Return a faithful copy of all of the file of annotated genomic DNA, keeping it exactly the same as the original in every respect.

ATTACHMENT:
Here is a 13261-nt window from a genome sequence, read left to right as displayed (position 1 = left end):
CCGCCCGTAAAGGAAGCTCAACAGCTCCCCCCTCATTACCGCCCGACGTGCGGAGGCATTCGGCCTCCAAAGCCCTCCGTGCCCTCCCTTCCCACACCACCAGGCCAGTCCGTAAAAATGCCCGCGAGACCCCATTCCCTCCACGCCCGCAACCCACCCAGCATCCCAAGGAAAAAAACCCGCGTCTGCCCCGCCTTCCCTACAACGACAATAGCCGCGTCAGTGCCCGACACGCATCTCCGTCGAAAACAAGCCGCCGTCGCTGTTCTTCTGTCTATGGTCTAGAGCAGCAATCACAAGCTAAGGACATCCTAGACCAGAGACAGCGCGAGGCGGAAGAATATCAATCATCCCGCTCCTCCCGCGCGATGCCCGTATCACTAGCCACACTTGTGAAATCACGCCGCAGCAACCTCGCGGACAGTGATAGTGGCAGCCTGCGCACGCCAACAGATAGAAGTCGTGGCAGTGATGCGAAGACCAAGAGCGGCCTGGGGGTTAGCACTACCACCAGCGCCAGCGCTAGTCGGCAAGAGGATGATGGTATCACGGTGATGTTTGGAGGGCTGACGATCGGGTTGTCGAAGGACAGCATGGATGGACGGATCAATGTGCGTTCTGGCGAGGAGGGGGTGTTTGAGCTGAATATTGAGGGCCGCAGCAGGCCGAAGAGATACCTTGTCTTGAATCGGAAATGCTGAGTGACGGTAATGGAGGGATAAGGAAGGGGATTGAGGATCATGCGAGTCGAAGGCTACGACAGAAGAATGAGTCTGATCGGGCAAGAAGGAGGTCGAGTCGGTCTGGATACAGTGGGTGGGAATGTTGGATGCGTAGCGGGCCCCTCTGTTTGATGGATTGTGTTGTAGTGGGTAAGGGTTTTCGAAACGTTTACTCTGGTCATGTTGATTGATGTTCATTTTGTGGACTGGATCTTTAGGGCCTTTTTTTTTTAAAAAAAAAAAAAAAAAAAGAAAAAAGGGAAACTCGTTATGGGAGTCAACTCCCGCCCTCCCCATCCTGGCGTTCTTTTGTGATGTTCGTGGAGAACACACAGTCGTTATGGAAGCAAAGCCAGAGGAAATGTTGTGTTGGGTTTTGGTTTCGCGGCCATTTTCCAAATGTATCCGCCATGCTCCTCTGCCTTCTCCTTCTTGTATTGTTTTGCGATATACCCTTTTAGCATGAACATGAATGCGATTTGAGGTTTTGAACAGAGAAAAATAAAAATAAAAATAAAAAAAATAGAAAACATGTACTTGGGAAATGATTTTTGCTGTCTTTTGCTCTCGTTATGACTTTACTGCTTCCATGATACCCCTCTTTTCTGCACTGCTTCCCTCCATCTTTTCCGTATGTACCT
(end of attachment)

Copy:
Here is a 13261-nt window from a genome sequence, read left to right as displayed (position 1 = left end):
CCGCCCGTAAAGGAAGCTCAACAGCTCCCCCCTCATTACCGCCCGACGTGCGGAGGCATTCGGCCTCCAAAGCCCTCCGTGCCCTCCCTTCCCACACCACCAGGCCAGTCCGTAAAAATGCCCGCGAGACCCCATTCCCTCCACGCCCGCAACCCACCCAGCATCCCAAGGAAAAAAACCCGCGTCTGCCCCGCCTTCCCTACAACGACAATAGCCGCGTCAGTGCCCGACACGCATCTCCGTCGAAAACAAGCCGCCGTCGCTGTTCTTCTGTCTATGGTCTAGAGCAGCAATCACAAGCTAAGGACATCCTAGACCAGAGACAGCGCGAGGCGGAAGAATATCAATCATCCCGCTCCTCCCGCGCGATGCCCGTATCACTAGCCACACTTGTGAAATCACGCCGCAGCAACCTCGCGGACAGTGATAGTGGCAGCCTGCGCACGCCAACAGATAGAAGTCGTGGCAGTGATGCGAAGACCAAGAGCGGCCTGGGGGTTAGCACTACCACCAGCGCCAGCGCTAGTCGGCAAGAGGATGATGGTATCACGGTGATGTTTGGAGGGCTGACGATCGGGTTGTCGAAGGACAGCATGGATGGACGGATCAATGTGCGTTCTGGCGAGGAGGGGGTGTTTGAGCTGAATATTGAGGGCCGCAGCAGGCCGAAGAGATACCTTGTCTTGAATCGGAAATGCTGAGTGACGGTAATGGAGGGATAAGGAAGGGGATTGAGGATCATGCGAGTCGAAGGCTACGACAGAAGAATGAGTCTGATCGGGCAAGAAGGAGGTCGAGTCGGTCTGGATACAGTGGGTGGGAATGTTGGATGCGTAGCGGGCCCCTCTGTTTGATGGATTGTGTTGTAGTGGGTAAGGGTTTTCGAAACGTTTACTCTGGTCATGTTGATTGATGTTCATTTTGTGGACTGGATCTTTAGGGCCTTTTTTTTTTAAAAAAAAAAAAAAAAAAAGAAAAAAGGGAAACTCGTTATGGGAGTCAACTCCCGCCCTCCCCATCCTGGCGTTCTTTTGTGATGTTCGTGGAGAACACACAGTCGTTATGGAAGCAAAGCCAGAGGAAATGTTGTGTTGGGTTTTGGTTTCGCGGCCATTTTCCAAATGTATCCGCCATGCTCCTCTGCCTTCTCCTTCTTGTATTGTTTTGCGATATACCCTTTTAGCATGAACATGAATGCGATTTGAGGTTTTGAACAGAGAAAAATAAAAATAAAAATAAAAAAAATAGAAAACATGTACTTGGGAAATGATTTTTGCTGTCTTTTGCTCTCGTTATGACTTTACTGCTTCCATGATACCCCTCTTTTCTGCACTGCTTCCCTCCATCTTTTCCGTATGTACCT